I work at the Bodleian Libraries on the BDLSS department for a few years now. And inquiring about the Future of Web Design (FOWD) conference in January this year, I was pleasantly surprised to be invited to speak on the Future of Web Apps (FOWA) in October. The FOWA conference has a “Rising Stars” track for people who are new to speaking but have great skills and passion to share.
It is worth saying that the FOWA team, specially Sarah Robinson, had a great impact on my speaking adventure. They made the whole experience simple to follow, always showing support and being available for any questions. On arrival, they guided me to a “speaker room” in case I need some quiet area to prepare anything before the presentation. I received a greeting card, and the simple gesture was truly appreciated.
There was always reassurance available in case “the nerves” kicked in. During the presentation one of the organisers also let herself to be a “point of eye-contact” in case I needed a familiar face in the audience. I found it really helpful and if I forgot a detail or two I could focus and get back on track. Another follow up was given at the end of the talk, and I felt part of a team, instead of an outsider trying to get in. I really enjoyed the experience, especially being the very first time speaking in a conference.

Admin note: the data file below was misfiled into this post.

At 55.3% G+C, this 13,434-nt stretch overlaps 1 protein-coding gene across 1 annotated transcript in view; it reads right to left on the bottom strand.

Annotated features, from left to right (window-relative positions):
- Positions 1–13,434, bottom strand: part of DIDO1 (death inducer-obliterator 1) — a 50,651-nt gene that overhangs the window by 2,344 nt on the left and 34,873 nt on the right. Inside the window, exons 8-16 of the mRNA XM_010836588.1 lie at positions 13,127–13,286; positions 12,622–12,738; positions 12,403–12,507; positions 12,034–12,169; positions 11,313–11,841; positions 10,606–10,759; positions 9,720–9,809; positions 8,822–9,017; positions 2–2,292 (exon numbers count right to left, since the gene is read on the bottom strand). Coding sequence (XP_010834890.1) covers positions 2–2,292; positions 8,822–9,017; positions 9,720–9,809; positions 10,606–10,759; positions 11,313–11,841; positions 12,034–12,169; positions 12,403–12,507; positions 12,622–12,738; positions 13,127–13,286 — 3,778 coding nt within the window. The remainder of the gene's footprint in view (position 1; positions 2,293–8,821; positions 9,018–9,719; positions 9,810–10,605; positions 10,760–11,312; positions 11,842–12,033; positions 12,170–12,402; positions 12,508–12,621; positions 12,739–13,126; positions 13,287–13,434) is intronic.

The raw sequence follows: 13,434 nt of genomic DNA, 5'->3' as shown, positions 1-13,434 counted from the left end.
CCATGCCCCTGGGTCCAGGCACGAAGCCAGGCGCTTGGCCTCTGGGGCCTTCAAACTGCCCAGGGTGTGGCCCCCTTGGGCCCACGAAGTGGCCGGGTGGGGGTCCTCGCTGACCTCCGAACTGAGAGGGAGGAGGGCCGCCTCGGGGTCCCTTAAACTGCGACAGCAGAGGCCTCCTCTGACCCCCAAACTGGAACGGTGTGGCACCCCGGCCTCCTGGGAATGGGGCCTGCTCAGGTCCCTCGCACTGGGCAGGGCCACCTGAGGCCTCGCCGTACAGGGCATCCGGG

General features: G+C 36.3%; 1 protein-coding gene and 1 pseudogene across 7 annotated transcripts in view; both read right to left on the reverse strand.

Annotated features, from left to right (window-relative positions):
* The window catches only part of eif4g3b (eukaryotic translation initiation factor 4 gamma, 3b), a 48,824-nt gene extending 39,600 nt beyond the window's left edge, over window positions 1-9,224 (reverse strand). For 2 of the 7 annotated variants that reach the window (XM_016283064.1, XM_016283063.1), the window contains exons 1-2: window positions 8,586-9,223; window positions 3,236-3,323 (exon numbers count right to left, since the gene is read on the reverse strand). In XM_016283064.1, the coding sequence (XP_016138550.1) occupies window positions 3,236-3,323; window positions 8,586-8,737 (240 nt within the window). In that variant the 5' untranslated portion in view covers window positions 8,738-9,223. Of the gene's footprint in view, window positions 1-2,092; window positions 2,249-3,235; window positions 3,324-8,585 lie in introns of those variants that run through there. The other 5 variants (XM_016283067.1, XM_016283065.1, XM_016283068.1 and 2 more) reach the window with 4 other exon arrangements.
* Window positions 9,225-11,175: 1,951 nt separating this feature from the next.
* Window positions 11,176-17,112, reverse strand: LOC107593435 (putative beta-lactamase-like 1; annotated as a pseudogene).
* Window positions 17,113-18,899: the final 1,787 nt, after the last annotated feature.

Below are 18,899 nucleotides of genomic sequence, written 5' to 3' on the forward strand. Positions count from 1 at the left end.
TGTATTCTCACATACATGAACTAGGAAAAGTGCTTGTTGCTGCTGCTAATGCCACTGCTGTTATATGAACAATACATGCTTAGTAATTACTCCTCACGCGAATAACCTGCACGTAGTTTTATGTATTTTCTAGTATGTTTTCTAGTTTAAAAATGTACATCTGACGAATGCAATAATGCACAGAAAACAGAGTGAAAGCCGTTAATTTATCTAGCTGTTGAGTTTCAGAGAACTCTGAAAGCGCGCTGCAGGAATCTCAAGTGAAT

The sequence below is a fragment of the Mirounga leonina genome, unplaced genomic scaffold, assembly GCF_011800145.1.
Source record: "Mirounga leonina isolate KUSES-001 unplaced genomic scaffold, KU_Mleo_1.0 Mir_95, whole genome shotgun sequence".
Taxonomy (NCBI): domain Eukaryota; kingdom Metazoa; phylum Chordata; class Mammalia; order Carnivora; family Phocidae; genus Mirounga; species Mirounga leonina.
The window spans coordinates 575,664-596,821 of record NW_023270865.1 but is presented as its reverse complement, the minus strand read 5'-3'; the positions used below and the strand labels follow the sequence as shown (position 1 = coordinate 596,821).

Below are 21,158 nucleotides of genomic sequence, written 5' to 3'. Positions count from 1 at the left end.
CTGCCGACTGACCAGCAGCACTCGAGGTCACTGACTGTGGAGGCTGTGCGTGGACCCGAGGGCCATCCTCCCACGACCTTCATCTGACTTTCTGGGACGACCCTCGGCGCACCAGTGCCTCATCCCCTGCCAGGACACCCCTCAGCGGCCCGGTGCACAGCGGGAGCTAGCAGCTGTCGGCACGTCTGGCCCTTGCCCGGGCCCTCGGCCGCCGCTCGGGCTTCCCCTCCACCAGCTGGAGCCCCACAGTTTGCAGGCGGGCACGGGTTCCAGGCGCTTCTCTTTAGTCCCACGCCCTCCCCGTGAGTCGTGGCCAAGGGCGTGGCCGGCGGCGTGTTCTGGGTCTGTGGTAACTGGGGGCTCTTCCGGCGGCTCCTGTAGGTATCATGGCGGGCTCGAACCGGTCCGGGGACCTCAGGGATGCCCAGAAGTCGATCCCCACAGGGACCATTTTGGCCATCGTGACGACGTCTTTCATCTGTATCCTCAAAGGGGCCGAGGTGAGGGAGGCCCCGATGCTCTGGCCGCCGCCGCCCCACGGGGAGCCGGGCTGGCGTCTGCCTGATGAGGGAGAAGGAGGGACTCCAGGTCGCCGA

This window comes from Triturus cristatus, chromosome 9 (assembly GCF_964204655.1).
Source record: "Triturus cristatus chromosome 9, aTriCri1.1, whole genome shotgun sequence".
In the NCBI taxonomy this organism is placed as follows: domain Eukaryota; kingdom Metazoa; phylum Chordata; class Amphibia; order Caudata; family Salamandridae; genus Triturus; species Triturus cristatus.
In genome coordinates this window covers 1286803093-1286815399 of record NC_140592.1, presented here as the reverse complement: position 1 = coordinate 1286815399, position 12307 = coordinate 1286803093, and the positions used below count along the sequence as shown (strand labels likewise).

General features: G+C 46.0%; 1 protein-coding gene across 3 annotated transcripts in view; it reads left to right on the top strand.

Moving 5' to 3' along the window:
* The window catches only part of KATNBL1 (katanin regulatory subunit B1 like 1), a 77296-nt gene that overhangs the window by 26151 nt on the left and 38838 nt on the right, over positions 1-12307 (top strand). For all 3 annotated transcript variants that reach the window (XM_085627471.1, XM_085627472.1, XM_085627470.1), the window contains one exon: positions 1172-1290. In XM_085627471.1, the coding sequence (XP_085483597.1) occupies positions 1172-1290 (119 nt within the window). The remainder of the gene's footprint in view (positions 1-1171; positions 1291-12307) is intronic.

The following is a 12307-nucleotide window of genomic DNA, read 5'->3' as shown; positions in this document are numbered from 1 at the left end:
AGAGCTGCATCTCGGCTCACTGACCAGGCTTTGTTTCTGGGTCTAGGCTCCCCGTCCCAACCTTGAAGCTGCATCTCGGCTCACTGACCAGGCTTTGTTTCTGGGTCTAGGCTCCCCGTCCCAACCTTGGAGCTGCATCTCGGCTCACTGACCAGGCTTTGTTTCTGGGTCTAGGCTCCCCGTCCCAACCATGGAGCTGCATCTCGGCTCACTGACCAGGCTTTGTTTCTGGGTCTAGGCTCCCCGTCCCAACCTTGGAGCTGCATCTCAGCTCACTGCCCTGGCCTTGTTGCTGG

Since I was working on the Digital Manuscripts Toolkit (DMT) project, I thought would be great to talk about the journey and the challenges of putting this toolkit together considering the amazingly rich examples of manuscripts the Bodleian Libraries have.
I’ve spoke about the International Image Interoperability Framework (IIIF); with the aim to use, develop and repurpose digital manuscripts in interesting and innovative ways. Highlighted the steps to work with IIIF, introducing the Image API with the demo at http://iiif.io/#try-it, and Presentation API explaining about the primary resources (Manifest > Sequence > Canvas > Content) and their properties.
I carried on talking about the DMT Journey so far as the toolkit itself is a large combination of tools, and the one I was working on was the online editor. I’ve mentioned the possibility of having Docker images to create the Image server needed to satisfy one of the steps to work with IIIF. Then the IIIF metadata compliance that we’re achieving using Manifest Factory (Python); exemplified the discovery step with the Digital Mushaf project – that reunites Qur’anic manuscripts held by four institutions, and showed that we’re using a Mirador viewer instance to display and combine all these manuscripts into one sequence.
During the presentation I spoke about the research of existent tools and libraries that was done, to name a few of them: Grunt, Node.js, jQuery, Karma, underscore.js, pubsub.js, handlebars.js, URI.js, mousetrap.js, ZeroClipboard.js, d3.js, state-machine.js, tinymce.js, qTip2, sinon.js, Jasmine, Istanbul, Travis. Also demonstrated some viewers available to display and zoom images (OpenSeadragon, Mirador, UniversalViewer).
Finishing up the presentation, I was able to talk about our funded projects that represent a direct challenge and great examples on how the scholars could use our Manifest editor online:
- Anglo-Norman Apocalypse Manuscripts held in the Bodleian Library
- ROLLING HISTORY IN FIFTEENTH-CENTURY ENGLAND
- THE ROTA DOMINICE ORATIONIS DIGITISATION PROJECT
- Armenian Codicology and Palaeography
“you made some already amazing manuscripts even look more interesting”.